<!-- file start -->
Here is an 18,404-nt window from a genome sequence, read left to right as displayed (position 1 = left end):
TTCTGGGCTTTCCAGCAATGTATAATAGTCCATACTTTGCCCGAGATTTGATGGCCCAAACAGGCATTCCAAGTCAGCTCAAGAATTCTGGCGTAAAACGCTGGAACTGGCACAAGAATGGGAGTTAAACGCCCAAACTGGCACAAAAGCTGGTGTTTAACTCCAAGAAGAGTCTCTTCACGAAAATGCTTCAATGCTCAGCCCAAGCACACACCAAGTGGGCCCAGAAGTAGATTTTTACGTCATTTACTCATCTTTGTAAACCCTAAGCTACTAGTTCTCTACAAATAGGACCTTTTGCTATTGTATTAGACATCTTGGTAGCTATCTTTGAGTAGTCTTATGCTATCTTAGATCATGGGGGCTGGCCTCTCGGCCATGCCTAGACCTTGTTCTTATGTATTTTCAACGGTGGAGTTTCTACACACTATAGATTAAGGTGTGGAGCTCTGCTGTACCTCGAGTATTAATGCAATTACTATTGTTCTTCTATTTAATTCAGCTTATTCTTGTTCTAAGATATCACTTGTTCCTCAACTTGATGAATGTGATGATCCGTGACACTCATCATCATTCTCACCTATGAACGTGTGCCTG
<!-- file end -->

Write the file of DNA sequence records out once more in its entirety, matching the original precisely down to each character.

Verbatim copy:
Here is an 18,404-nt window from a genome sequence, read left to right as displayed (position 1 = left end):
TTCTGGGCTTTCCAGCAATGTATAATAGTCCATACTTTGCCCGAGATTTGATGGCCCAAACAGGCATTCCAAGTCAGCTCAAGAATTCTGGCGTAAAACGCTGGAACTGGCACAAGAATGGGAGTTAAACGCCCAAACTGGCACAAAAGCTGGTGTTTAACTCCAAGAAGAGTCTCTTCACGAAAATGCTTCAATGCTCAGCCCAAGCACACACCAAGTGGGCCCAGAAGTAGATTTTTACGTCATTTACTCATCTTTGTAAACCCTAAGCTACTAGTTCTCTACAAATAGGACCTTTTGCTATTGTATTAGACATCTTGGTAGCTATCTTTGAGTAGTCTTATGCTATCTTAGATCATGGGGGCTGGCCTCTCGGCCATGCCTAGACCTTGTTCTTATGTATTTTCAACGGTGGAGTTTCTACACACTATAGATTAAGGTGTGGAGCTCTGCTGTACCTCGAGTATTAATGCAATTACTATTGTTCTTCTATTTAATTCAGCTTATTCTTGTTCTAAGATATCACTTGTTCCTCAACTTGATGAATGTGATGATCCGTGACACTCATCATCATTCTCACCTATGAACGTGTGCCTG